Singlet oxygen from cation driven superoxide disproportionation and consequences for aprotic metal–O 2 batteries

Abstract : Aprotic alkali metal-oxygen batteries require reversible formation of metal superoxide or peroxide on cycling. Severe parasitic reactions cause poor rechargeability, efficiency, and cycle life and have been shown to be caused by singlet oxygen (1 O 2) that forms at all stages of cycling. However, its formation mechanism remains unclear. We show that disproportionation of superoxide, the product or intermediate on discharge and charge, to peroxide and oxygen is responsible for 1 O 2 formation. While the overall reaction is driven by the stability of peroxide and thus favored by stronger Lewis acidic cations such as Li + , the 1 O 2 fraction is enhanced by weak Lewis acids such as organic cations. Concurrently, the metal peroxide yield drops with increasing 1 O 2. The results explain a major parasitic pathway during cell cycling and the growing severity in K-, Na-, and Li-O 2 cells based on the growing propensity for disproportionation. High capacities and rates with peroxides are now realized to require solution processes, which form peroxide or release O 2 via disproportionation. The results therefore establish the central dilemma that disproportionation is required for high capacity but also responsible for irreversible reactions. Highly reversible cell operation requires hence finding reaction routes that avoid disproportionation. Broader context Decarbonizing the energy system requires energy storage with large capacity but equally low economic and ecological footprint. Alkali metal-O 2 batteries are considered outstanding candidates in this respect. However, they suffer from poor cycle life as a result of cathode degradation. Formation of the highly reactive singlet oxygen has been proposed to cause this degradation, but formation mechanisms have remained unclear. Here, we show that the singlet oxygen source is the disproportionation of thermodynamically unstable superoxide intermediates to the peroxides. The revealed mechanism conclusively explains the strongly growing degree of degradation when going from K-O 2 to Na-O 2 and Li-O 2 cells. A major consequence is that highly reversible cell operation of Li-O 2 and Na-O 2 cells requires them to form and decompose the peroxides without disproportionation. Achieving this requires finding new reaction routes. The work lays the mechanistic foundation to fight singlet oxygen as the predominant source of degradation in metal-O 2 cells.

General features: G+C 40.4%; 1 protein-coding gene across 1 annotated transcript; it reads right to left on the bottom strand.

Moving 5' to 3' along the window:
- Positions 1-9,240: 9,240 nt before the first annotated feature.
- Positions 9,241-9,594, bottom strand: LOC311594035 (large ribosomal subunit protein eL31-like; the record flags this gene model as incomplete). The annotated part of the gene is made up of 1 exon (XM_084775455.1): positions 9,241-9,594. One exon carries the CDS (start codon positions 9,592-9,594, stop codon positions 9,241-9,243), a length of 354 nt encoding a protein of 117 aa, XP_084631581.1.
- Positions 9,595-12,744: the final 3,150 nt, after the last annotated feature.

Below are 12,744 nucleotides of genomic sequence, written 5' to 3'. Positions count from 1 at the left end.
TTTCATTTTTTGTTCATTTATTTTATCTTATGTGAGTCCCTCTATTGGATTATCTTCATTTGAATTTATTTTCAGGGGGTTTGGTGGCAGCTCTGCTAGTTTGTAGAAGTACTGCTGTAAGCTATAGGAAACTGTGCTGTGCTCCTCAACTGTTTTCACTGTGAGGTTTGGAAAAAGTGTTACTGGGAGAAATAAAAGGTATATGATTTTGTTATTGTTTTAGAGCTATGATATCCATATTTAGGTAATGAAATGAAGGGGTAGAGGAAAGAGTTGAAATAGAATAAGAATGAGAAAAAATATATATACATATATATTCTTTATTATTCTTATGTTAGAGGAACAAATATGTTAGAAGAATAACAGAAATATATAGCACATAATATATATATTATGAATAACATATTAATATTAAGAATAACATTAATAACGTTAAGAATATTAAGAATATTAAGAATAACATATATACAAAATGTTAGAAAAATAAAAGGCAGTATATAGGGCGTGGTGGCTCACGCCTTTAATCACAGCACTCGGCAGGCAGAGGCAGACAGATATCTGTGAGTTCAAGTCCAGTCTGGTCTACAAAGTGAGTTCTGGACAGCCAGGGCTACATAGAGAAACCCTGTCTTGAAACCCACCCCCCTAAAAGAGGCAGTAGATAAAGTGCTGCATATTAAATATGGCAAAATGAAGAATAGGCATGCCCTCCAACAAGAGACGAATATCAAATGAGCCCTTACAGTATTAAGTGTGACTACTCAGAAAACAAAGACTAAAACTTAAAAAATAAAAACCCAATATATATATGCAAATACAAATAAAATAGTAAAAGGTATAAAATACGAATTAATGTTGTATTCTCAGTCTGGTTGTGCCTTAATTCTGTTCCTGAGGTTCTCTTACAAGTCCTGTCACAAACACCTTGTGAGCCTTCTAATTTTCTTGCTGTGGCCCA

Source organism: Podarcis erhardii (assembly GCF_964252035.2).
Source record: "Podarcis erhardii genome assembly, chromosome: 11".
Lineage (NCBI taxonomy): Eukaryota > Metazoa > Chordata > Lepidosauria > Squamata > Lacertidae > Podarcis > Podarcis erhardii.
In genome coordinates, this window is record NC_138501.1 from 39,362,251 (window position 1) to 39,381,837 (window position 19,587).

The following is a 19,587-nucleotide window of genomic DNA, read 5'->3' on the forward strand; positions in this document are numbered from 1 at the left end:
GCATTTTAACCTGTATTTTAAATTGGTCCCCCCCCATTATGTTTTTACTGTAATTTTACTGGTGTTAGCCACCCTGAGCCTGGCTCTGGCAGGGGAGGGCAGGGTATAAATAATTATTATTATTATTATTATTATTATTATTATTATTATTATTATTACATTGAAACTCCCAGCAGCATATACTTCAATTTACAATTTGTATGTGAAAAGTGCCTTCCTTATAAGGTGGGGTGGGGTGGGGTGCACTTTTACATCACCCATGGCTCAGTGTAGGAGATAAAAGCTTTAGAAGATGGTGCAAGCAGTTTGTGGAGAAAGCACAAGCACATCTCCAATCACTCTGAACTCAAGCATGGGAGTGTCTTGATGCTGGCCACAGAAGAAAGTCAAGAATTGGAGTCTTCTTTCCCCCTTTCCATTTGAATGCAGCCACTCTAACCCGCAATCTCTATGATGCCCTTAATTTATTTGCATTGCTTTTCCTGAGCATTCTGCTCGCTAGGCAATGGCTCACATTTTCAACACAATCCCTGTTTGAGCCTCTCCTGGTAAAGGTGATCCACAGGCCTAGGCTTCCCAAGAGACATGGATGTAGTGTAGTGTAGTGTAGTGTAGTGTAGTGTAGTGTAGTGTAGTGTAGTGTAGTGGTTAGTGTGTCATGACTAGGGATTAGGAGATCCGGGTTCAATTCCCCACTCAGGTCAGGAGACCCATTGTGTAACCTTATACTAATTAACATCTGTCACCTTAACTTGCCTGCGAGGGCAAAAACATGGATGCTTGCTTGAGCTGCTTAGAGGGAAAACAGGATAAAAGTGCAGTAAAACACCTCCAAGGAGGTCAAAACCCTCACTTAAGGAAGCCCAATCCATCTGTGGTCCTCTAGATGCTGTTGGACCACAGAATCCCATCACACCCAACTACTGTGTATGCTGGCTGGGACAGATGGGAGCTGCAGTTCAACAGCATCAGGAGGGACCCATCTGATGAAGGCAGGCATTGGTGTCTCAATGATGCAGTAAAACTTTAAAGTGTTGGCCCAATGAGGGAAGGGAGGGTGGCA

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Eléonore Mourad, Yann Petit, Riccardo Spezia, Aleksej Samojlov, Francesco Summa, et al.. Singlet oxygen from cation driven superoxide disproportionation and consequences for aprotic metal–O 2 batteries. Energy & Environmental Science, Royal Society of Chemistry, 2019, 12 (8), pp.2559-2568. ⟨10.1039/c9ee01453e⟩. ⟨hal-02276433⟩

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